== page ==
Switching from paper charts to an electronic medical record software system may seem daunting, but with the right training and the right system, it can be painless. Plus, once you make the switch, you’ll reap the benefits of electronic charting in more ways than one, including reduced charting time and decreased operating costs. You’ll have more time to focus on doing what you love – being a vet.
This series takes an in-depth look at how to successfully implement an EMR within your practice. Part One focuses on the selection and preparation of switching to your new EMR. Part Two, which will be published next month, focuses on the training and implementation periods of your software.
The Practice's Technology Infrastructure Must Support the Goals
Most veterinary practices have more than one computer, which is ideal for an EMR system because it allows easy access to records no matter where a staff member is; however, to reach paperless goals, the practice’s technology infrastructure must offer adequate support.
One important factor when it comes to support is the bandwidth. Check the bandwidth of the cabling used in the practice to make sure that it will not slow the system down (most new wiring is CAT5e).
Document Scanning, Simplified
Many practices use general-purpose scanners that have an automatic document feeder to scan documents into their systems. Also, for the sake of efficiency, some of these practices find it beneficial to schedule a scanning session a couple of times a week. During these sessions they scan patients’ outside reports into their files. These weekly sessions make adding patients’ results (labs, emergency reports, etc.) to their charts a quick and easy task.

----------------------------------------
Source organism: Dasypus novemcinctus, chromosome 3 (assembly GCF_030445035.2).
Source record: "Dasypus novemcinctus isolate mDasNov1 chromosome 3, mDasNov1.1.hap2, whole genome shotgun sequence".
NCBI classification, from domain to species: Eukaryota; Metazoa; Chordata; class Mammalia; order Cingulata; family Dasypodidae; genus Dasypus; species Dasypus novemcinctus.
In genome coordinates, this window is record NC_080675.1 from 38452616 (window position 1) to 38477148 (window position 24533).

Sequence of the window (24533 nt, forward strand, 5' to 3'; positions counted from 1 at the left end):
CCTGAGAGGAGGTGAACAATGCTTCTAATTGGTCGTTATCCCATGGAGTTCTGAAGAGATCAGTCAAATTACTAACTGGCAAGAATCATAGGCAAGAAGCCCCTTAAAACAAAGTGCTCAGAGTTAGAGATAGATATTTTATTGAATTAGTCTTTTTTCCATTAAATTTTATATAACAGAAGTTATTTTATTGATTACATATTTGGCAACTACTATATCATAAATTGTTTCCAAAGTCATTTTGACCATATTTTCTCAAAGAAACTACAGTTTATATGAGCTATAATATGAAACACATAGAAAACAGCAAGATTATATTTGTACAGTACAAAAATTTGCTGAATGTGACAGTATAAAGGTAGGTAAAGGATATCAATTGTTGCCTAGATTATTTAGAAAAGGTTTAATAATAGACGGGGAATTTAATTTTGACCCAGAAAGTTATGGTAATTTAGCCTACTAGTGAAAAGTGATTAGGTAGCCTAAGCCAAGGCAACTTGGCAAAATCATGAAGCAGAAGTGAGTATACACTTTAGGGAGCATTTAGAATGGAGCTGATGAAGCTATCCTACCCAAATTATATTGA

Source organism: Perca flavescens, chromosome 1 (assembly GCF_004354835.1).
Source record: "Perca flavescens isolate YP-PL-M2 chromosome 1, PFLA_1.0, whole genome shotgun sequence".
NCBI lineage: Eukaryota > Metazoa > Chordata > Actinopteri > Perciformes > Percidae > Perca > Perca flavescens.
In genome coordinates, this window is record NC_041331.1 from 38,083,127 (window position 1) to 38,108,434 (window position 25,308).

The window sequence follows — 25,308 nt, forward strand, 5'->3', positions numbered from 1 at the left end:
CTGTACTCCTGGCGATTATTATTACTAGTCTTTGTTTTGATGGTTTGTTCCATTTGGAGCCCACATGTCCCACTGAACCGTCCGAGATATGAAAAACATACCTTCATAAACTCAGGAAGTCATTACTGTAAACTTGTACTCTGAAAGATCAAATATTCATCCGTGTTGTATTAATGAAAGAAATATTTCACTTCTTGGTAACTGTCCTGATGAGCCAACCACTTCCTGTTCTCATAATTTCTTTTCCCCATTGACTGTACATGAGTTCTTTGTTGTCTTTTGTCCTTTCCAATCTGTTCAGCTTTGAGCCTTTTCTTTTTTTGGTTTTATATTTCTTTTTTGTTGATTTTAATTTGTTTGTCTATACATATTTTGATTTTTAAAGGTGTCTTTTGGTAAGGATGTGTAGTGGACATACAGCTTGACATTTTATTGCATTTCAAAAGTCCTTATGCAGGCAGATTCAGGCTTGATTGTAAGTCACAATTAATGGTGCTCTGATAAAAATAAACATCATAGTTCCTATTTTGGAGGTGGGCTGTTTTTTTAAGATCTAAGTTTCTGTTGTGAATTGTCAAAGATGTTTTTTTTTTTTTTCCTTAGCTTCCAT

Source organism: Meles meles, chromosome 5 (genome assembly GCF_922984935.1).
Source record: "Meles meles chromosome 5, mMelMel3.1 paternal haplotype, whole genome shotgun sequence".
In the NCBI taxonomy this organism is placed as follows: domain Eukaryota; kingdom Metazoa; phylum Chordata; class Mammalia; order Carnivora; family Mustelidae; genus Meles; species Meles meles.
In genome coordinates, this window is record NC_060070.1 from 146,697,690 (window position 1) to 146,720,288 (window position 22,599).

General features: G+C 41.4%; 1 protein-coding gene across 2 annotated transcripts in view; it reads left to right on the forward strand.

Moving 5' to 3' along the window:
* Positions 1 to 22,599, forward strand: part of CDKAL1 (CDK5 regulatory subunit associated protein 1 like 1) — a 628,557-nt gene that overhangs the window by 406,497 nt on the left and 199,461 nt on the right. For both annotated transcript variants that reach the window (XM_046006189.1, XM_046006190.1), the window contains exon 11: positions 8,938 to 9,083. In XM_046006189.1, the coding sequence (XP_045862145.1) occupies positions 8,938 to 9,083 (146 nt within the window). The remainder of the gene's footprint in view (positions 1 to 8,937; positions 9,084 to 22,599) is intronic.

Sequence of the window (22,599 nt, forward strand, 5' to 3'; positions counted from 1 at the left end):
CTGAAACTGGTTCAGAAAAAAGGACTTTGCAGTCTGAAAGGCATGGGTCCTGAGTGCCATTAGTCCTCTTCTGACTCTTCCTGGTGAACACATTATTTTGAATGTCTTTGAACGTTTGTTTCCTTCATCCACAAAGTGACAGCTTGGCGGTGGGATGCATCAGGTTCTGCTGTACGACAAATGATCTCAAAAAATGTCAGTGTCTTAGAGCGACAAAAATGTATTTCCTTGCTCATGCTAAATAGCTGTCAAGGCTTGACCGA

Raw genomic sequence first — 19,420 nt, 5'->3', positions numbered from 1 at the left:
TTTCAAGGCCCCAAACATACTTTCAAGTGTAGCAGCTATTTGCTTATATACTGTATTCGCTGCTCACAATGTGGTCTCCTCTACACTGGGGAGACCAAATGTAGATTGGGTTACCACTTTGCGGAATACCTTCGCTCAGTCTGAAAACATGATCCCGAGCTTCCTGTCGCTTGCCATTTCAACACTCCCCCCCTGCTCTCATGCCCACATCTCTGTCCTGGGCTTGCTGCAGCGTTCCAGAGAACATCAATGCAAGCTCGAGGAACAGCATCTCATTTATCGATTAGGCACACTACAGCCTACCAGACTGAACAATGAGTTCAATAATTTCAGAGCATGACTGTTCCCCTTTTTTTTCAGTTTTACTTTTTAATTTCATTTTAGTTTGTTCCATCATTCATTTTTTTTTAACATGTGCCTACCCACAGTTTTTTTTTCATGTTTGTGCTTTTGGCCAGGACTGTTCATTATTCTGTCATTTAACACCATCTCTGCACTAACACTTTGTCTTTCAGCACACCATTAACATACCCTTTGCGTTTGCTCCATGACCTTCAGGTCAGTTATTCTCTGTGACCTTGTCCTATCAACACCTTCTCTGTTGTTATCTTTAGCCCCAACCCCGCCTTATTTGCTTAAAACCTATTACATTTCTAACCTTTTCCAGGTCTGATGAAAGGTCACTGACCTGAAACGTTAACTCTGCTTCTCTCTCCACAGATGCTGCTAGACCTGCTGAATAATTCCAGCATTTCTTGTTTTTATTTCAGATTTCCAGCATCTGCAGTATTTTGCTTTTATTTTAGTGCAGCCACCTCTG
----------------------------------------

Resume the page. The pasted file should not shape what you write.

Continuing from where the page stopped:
Check Out All the Available Options
Underutilization is one of the main problems for veterinarians when it comes to using an EMR system. Using the software to its fullest potential offers an array of benefits. For this reason, it is important that the veterinarian spend some time talking with the vendor about what he or she is looking for in an electronic medical records system. For example, since veterinarians frequently deal with injured animals, the ability to upload pictures of these injuries into patient’s files would be beneficial.
Ask What Other Veterinarians Find Useful
Make sure to ask the vendor what other veterinarians are finding useful at their clinics. Some practices may opt for a free-form approach, while others prefer to use a template. Both of these options have their own advantages and disadvantages. Vendors know their products and can help veterinarians determine which options will serve their practices the best.
The Template Option
Prior to committing to any template or the template option in general, try out a variety of them on pets of family friends, staff members, breeders and the humane society. By doing this before implementing the electronic medical records software system, tweaks can be made to ensure a smoother transition.
To learn more about switching to electronic medical records, read our Knowledge Drop here.
Be sure to check back next month for Part Two of this series, which focuses on the training and implementation of your new EMR software.